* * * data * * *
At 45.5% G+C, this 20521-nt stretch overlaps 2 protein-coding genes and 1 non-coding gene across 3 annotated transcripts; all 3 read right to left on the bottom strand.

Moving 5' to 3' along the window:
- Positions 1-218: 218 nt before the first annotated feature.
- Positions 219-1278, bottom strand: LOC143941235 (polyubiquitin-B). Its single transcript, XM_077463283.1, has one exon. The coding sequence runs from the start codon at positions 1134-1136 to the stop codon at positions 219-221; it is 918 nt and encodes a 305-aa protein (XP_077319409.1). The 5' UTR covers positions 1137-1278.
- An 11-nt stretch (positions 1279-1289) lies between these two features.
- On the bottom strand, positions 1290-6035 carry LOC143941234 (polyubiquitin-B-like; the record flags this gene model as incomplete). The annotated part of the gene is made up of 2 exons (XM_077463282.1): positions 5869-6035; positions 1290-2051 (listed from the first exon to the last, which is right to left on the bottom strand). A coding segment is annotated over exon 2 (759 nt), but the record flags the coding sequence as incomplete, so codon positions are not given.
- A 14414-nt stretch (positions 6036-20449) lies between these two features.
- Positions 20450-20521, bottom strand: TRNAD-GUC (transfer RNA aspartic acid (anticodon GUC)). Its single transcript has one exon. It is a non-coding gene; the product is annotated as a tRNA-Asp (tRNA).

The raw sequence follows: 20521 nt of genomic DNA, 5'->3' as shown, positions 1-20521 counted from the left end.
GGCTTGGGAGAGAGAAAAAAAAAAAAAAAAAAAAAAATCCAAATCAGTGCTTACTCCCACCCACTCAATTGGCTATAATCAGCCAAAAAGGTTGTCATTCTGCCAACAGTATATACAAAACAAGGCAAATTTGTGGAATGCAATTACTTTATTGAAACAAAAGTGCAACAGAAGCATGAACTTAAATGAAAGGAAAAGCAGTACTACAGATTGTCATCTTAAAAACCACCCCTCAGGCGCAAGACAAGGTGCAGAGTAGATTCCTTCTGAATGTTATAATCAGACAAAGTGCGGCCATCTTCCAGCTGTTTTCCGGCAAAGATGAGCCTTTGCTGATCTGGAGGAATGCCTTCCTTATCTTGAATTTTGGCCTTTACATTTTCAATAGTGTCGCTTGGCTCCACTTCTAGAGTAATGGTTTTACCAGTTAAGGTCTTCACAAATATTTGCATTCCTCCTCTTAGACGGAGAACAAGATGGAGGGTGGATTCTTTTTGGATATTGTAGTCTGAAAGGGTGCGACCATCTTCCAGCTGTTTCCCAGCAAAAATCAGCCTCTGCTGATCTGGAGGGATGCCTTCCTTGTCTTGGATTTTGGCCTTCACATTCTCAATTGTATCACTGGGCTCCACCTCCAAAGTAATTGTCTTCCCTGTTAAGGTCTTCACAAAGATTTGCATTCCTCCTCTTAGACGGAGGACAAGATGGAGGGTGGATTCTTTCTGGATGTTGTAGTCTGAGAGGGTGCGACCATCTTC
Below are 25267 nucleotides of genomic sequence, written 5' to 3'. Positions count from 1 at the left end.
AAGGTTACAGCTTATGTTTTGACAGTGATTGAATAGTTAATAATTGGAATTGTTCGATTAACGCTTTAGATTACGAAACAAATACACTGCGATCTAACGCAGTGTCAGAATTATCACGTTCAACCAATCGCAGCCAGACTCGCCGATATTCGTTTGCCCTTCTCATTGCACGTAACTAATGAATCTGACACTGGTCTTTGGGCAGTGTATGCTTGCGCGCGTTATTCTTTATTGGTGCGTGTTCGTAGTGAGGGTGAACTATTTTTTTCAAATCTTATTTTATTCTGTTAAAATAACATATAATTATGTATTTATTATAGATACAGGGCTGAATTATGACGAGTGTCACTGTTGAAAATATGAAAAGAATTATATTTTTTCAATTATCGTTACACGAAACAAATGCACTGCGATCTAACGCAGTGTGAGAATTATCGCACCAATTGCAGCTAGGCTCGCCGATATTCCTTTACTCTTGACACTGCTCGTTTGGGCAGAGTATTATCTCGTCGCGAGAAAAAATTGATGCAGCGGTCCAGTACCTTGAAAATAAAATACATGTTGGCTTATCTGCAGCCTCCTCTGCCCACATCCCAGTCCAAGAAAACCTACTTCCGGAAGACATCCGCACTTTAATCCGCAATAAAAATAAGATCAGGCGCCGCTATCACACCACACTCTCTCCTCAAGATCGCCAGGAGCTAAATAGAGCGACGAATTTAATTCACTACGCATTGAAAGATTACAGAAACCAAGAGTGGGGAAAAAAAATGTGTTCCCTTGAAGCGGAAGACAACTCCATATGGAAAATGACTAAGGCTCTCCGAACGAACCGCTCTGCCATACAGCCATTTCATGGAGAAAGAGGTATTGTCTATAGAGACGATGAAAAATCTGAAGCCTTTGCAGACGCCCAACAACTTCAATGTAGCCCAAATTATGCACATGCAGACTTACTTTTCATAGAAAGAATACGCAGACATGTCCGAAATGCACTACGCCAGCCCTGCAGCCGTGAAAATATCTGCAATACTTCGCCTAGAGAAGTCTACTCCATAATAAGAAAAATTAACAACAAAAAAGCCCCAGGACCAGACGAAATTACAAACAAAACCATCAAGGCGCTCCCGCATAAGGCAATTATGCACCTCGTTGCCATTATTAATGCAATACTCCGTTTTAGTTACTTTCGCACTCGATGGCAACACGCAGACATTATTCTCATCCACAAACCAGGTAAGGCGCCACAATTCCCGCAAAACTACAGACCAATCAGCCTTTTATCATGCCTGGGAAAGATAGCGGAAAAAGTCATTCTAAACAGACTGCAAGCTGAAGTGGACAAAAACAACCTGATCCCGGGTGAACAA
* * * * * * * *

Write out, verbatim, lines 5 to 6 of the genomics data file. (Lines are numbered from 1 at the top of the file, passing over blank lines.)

- An 11-nt stretch (positions 1279-1289) lies between these two features.
- On the bottom strand, positions 1290-6035 carry LOC143941234 (polyubiquitin-B-like; the record flags this gene model as incomplete). The annotated part of the gene is made up of 2 exons (XM_077463282.1): positions 5869-6035; positions 1290-2051 (listed from the first exon to the last, which is right to left on the bottom strand). A coding segment is annotated over exon 2 (759 nt), but the record flags the coding sequence as incomplete, so codon positions are not given.